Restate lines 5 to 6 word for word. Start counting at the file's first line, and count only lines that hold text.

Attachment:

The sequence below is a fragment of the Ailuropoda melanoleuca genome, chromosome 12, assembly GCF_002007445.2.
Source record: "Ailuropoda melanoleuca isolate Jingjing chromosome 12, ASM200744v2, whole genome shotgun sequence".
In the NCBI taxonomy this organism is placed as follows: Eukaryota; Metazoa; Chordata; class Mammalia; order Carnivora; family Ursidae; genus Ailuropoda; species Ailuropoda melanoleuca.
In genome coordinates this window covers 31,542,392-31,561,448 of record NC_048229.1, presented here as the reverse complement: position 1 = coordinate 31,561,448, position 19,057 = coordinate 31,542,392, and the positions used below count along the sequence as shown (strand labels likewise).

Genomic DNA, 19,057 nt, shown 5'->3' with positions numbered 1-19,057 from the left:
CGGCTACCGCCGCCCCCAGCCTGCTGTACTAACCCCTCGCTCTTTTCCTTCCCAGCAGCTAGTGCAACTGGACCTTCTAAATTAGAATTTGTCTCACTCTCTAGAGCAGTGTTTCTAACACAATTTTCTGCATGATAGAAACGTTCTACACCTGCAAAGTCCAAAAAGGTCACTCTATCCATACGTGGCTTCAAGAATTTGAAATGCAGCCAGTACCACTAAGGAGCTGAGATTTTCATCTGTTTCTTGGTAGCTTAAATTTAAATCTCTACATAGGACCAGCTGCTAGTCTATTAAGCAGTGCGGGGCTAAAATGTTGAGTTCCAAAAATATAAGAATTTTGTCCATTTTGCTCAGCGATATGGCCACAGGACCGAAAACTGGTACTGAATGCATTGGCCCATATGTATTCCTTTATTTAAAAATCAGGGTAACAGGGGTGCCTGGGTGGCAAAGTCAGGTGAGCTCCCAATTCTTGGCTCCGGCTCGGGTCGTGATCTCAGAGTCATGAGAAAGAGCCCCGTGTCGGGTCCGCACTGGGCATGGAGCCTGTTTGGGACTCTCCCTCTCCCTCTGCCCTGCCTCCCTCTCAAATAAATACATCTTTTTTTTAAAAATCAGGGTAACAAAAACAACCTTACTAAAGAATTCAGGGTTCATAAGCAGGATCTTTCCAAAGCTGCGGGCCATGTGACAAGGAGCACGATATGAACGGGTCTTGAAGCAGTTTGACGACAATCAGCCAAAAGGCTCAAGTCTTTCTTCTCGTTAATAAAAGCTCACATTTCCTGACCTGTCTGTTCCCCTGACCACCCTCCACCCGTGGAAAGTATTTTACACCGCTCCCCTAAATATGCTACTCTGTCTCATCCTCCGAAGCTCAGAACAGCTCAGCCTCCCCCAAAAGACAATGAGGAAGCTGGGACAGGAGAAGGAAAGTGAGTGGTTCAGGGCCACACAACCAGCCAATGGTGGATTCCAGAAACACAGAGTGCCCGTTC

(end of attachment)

Genomic DNA, 19,057 nt, shown 5'->3' with positions numbered 1-19,057 from the left:
CGGCTACCGCCGCCCCCAGCCTGCTGTACTAACCCCTCGCTCTTTTCCTTCCCAGCAGCTAGTGCAACTGGACCTTCTAAATTAGAATTTGTCTCACTCTCTAGAGCAGTGTTTCTAACACAATTTTCTGCATGATAGAAACGTTCTACACCTGCAAAGTCCAAAAAGGTCACTCTATCCATACGTGGCTTCAAGAATTTGAAATGCAGCCAGTACCACTAAGGAGCTGAGATTTTCATCTGTTTCTTGGTAGCTTAAATTTAAATCTCTACATAGGACCAGCTGCTAGTCTATTAAGCAGTGCGGGGCTAAAATGTTGAGTTCCAAAAATATAAGAATTTTGTCCATTTTGCTCAGCGATATGGCCACAGGACCGAAAACTGGTACTGAATGCATTGGCCCATATGTATTCCTTTATTTAAAAATCAGGGTAACAGGGGTGCCTGGGTGGCAAAGTCAGGTGAGCTCCCAATTCTTGGCTCCGGCTCGGGTCGTGATCTCAGAGTCATGAGAAAGAGCCCCGTGTCGGGTCCGCACTGGGCATGGAGCCTGTTTGGGACTCTCCCTCTCCCTCTGCCCTGCCTCCCTCTCAAATAAATACATCTTTTTTTTAAAAATCAGGGTAACAAAAACAACCTTACTAAAGAATTCAGGGTTCATAAGCAGGATCTTTCCAAAGCTGCGGGCCATGTGACAAGGAGCACGATATGAACGGGTCTTGAAGCAGTTTGACGACAATCAGCCAAAAGGCTCAAGTCTTTCTTCTCGTTAATAAAAGCTCACATTTCCTGACCTGTCTGTTCCCCTGACCACCCTCCACCCGTGGAAAGTATTTTACACCGCTCCCCTAAATATGCTACTCTGTCTCATCCTCCGAAGCTCAGAACAGCTCAGCCTCCCCCAAAAGACAATGAGGAAGCTGGGACAGGAGAAGGAAAGTGAGTGGTTCAGGGCCACACAACCAGCCAATGGTGGATTCCAGAAACACAGAGTGCCCGTTC